Homeland Security to Start DNA Testing at the Border

By Shani Saxon May 01, 2019

The Department of Homeland Security (DHS) plans to launch a DNA testing pilot program in an attempt to prosecute migrant groups “posing as families,” CNN reports.

The program, known as Rapid DNA Testing, is expected to commence next week. Its stated goal is to curb human smuggling. The testing process, according to a senior Immigration and Customs (ICE) agent who spoke to CNN, “involves a cheek swab and can, on average, provide results in about 90 minutes.” The plan is for the pilot to take place for two to three days in two locations along the southern border. 

ICE Acting Deputy Director Derek Benner also spoke to CNN and explained, “This is part of a larger investigative process. This is not screenings, this is not just random application of this, this is a pilot designed to assess the usefulness of this technology in an investigative process.”

According to DHS, there was a surge of adults traveling with minors and posing as “family units” in order to gain entry to the United States. National Border Patrol Council(CBP) President Brandon Judd insisted to CNN that the program is well-intentioned. "Rapid DNA is really the only way that we are going to positively be able to identify these children. Even if the cost is great, in order to protect these children, I think the cost is well worth it,” Judd said.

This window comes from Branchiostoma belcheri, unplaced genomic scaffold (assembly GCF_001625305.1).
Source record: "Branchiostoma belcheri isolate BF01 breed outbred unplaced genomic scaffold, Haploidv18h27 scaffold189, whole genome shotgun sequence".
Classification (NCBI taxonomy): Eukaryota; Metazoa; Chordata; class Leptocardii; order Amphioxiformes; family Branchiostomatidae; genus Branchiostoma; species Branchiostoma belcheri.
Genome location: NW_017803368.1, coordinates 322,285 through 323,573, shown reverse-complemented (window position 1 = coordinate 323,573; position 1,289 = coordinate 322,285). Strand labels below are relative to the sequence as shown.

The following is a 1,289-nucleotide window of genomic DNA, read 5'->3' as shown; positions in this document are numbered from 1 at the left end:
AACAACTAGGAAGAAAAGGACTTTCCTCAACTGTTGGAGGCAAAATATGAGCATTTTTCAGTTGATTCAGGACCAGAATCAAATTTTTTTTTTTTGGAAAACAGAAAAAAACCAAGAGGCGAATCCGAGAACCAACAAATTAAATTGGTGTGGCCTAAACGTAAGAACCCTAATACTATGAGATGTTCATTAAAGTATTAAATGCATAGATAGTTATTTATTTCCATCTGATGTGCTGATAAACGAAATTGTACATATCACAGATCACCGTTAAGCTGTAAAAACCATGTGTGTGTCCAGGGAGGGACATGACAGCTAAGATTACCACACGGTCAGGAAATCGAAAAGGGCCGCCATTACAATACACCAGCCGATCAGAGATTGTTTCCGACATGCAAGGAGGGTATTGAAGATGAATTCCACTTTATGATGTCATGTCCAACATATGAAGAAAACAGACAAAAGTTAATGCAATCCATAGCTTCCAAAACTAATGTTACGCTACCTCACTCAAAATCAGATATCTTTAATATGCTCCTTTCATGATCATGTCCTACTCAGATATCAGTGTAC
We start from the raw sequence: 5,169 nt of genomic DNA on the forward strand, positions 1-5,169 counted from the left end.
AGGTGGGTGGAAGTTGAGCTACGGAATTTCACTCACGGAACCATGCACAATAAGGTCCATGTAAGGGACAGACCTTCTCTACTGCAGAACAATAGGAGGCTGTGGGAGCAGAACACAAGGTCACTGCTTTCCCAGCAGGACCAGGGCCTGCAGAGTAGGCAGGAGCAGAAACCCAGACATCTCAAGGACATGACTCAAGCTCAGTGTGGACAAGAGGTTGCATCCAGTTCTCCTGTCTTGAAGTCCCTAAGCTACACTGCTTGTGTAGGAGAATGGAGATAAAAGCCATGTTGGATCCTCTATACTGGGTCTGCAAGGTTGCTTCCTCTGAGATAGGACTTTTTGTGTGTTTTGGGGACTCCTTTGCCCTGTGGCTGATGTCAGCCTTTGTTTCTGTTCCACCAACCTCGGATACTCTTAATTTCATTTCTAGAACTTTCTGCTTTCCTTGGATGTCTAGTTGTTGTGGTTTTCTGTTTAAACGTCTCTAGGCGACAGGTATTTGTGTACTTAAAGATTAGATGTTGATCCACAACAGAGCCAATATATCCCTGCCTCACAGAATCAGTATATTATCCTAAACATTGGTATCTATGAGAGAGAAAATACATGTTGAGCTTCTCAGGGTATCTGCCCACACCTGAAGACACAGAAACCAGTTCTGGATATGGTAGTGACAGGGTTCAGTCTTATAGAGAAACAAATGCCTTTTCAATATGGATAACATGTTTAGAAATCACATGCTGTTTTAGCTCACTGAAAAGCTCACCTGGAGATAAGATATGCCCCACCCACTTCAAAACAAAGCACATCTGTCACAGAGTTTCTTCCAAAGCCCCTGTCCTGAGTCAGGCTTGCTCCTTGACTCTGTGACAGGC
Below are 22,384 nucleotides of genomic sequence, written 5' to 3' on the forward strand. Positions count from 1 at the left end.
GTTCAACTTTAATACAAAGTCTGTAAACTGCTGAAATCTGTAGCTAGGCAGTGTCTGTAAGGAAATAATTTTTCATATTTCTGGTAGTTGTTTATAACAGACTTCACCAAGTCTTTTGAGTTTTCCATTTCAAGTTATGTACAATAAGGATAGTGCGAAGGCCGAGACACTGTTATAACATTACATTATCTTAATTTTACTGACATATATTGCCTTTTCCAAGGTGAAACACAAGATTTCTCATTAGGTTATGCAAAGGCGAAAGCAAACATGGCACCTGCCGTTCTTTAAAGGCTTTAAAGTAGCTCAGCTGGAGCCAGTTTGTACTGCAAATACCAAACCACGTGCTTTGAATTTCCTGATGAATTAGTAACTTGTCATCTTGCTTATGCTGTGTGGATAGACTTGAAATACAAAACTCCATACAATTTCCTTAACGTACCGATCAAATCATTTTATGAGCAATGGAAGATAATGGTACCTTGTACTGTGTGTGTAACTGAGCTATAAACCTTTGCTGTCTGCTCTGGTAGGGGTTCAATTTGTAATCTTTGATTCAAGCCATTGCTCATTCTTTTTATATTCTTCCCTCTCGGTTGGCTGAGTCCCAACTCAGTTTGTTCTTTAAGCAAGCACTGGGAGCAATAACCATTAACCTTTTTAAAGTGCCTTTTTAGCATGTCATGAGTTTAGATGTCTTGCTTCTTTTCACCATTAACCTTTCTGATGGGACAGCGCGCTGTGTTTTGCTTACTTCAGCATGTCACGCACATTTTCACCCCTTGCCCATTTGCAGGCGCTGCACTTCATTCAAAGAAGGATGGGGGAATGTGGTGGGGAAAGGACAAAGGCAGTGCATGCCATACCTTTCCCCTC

The American Civil Liberties Union (ACLU), however, raised serious concerns over the legality of DNA testing in a report published in July 2018. The piece was written in response to the government’s suggestion at the time that DNA testing could be considered as a requirement before reuniting separated family members. 

Per the ACLU:


Mandatory DNA testing by the government raises significant issues of privacy and bodily intrusion, which is why the ACLU has argued that its use in the family reunification process should only be as a last resort and with stringent safeguards attached…DNA testing is extraordinarily invasive. It reveals information about our genetic makeup, including details about our ancestry, biological relationships, genetic diseases, and health. It can reveal this deeply sensitive information not only about ourselves but about our relatives — including those who haven’t been born yet.

DHS didn’t comment on whether Rapid DNA testing would or would not be used to reunite families forcibly separated at the border, but one ICE agent told CNN that the information collected in the DNA test “won’t be stored or shared.”